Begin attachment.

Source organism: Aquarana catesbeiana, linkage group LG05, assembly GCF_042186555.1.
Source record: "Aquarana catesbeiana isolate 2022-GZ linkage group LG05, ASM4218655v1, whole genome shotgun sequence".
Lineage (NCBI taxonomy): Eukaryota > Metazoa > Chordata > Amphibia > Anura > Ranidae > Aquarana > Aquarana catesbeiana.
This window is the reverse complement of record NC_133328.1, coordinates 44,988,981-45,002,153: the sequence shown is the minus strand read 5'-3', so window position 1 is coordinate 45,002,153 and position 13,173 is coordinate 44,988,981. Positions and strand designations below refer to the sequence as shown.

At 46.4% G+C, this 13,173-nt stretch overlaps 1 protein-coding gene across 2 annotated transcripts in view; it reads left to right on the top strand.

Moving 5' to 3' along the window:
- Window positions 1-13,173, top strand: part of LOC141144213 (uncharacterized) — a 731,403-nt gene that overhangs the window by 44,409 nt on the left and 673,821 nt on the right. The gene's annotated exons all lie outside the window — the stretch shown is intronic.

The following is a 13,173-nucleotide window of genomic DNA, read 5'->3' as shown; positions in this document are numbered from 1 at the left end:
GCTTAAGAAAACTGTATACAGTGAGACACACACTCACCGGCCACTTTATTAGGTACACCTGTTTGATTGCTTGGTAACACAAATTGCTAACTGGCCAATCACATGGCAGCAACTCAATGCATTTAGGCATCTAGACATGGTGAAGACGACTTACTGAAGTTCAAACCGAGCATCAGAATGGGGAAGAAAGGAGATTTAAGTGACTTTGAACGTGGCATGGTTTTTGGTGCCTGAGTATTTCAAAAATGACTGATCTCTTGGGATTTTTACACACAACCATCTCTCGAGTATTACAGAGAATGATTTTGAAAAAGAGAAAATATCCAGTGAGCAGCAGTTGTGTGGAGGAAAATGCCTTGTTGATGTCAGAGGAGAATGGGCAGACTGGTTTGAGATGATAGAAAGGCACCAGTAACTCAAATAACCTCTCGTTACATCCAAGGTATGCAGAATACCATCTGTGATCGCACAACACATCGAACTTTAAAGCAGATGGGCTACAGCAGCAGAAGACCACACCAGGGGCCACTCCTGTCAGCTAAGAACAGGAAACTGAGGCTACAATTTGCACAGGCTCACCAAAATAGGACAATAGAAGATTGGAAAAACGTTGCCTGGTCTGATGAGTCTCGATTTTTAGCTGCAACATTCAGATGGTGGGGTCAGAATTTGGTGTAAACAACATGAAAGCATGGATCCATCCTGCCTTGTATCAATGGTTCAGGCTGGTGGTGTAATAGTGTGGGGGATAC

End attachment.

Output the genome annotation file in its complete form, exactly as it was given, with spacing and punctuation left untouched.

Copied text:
Source organism: Aquarana catesbeiana, linkage group LG05, assembly GCF_042186555.1.
Source record: "Aquarana catesbeiana isolate 2022-GZ linkage group LG05, ASM4218655v1, whole genome shotgun sequence".
Lineage (NCBI taxonomy): Eukaryota > Metazoa > Chordata > Amphibia > Anura > Ranidae > Aquarana > Aquarana catesbeiana.
This window is the reverse complement of record NC_133328.1, coordinates 44,988,981-45,002,153: the sequence shown is the minus strand read 5'-3', so window position 1 is coordinate 45,002,153 and position 13,173 is coordinate 44,988,981. Positions and strand designations below refer to the sequence as shown.

At 46.4% G+C, this 13,173-nt stretch overlaps 1 protein-coding gene across 2 annotated transcripts in view; it reads left to right on the top strand.

Moving 5' to 3' along the window:
- Window positions 1-13,173, top strand: part of LOC141144213 (uncharacterized) — a 731,403-nt gene that overhangs the window by 44,409 nt on the left and 673,821 nt on the right. The gene's annotated exons all lie outside the window — the stretch shown is intronic.

The following is a 13,173-nucleotide window of genomic DNA, read 5'->3' as shown; positions in this document are numbered from 1 at the left end:
GCTTAAGAAAACTGTATACAGTGAGACACACACTCACCGGCCACTTTATTAGGTACACCTGTTTGATTGCTTGGTAACACAAATTGCTAACTGGCCAATCACATGGCAGCAACTCAATGCATTTAGGCATCTAGACATGGTGAAGACGACTTACTGAAGTTCAAACCGAGCATCAGAATGGGGAAGAAAGGAGATTTAAGTGACTTTGAACGTGGCATGGTTTTTGGTGCCTGAGTATTTCAAAAATGACTGATCTCTTGGGATTTTTACACACAACCATCTCTCGAGTATTACAGAGAATGATTTTGAAAAAGAGAAAATATCCAGTGAGCAGCAGTTGTGTGGAGGAAAATGCCTTGTTGATGTCAGAGGAGAATGGGCAGACTGGTTTGAGATGATAGAAAGGCACCAGTAACTCAAATAACCTCTCGTTACATCCAAGGTATGCAGAATACCATCTGTGATCGCACAACACATCGAACTTTAAAGCAGATGGGCTACAGCAGCAGAAGACCACACCAGGGGCCACTCCTGTCAGCTAAGAACAGGAAACTGAGGCTACAATTTGCACAGGCTCACCAAAATAGGACAATAGAAGATTGGAAAAACGTTGCCTGGTCTGATGAGTCTCGATTTTTAGCTGCAACATTCAGATGGTGGGGTCAGAATTTGGTGTAAACAACATGAAAGCATGGATCCATCCTGCCTTGTATCAATGGTTCAGGCTGGTGGTGTAATAGTGTGGGGGATAC